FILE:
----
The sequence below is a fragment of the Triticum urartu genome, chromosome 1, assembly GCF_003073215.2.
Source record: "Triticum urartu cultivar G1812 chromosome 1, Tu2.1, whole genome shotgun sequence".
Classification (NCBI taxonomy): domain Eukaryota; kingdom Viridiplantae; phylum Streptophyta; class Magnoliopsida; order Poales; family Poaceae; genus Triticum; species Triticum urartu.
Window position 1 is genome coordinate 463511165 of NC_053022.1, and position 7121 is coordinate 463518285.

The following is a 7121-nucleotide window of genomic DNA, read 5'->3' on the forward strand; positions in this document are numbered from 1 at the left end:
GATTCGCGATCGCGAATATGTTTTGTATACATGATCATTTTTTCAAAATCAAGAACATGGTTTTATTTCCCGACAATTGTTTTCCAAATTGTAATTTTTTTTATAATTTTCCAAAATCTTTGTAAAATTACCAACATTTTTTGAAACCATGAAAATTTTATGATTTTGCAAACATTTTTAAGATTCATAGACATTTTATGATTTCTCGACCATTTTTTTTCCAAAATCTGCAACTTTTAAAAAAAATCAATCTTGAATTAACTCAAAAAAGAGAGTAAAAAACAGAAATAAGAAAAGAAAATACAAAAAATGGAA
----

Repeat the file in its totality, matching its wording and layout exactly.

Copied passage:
The sequence below is a fragment of the Triticum urartu genome, chromosome 1, assembly GCF_003073215.2.
Source record: "Triticum urartu cultivar G1812 chromosome 1, Tu2.1, whole genome shotgun sequence".
Classification (NCBI taxonomy): domain Eukaryota; kingdom Viridiplantae; phylum Streptophyta; class Magnoliopsida; order Poales; family Poaceae; genus Triticum; species Triticum urartu.
Window position 1 is genome coordinate 463511165 of NC_053022.1, and position 7121 is coordinate 463518285.

The following is a 7121-nucleotide window of genomic DNA, read 5'->3' on the forward strand; positions in this document are numbered from 1 at the left end:
GATTCGCGATCGCGAATATGTTTTGTATACATGATCATTTTTTCAAAATCAAGAACATGGTTTTATTTCCCGACAATTGTTTTCCAAATTGTAATTTTTTTTATAATTTTCCAAAATCTTTGTAAAATTACCAACATTTTTTGAAACCATGAAAATTTTATGATTTTGCAAACATTTTTAAGATTCATAGACATTTTATGATTTCTCGACCATTTTTTTTCCAAAATCTGCAACTTTTAAAAAAAATCAATCTTGAATTAACTCAAAAAAGAGAGTAAAAAACAGAAATAAGAAAAGAAAATACAAAAAATGGAA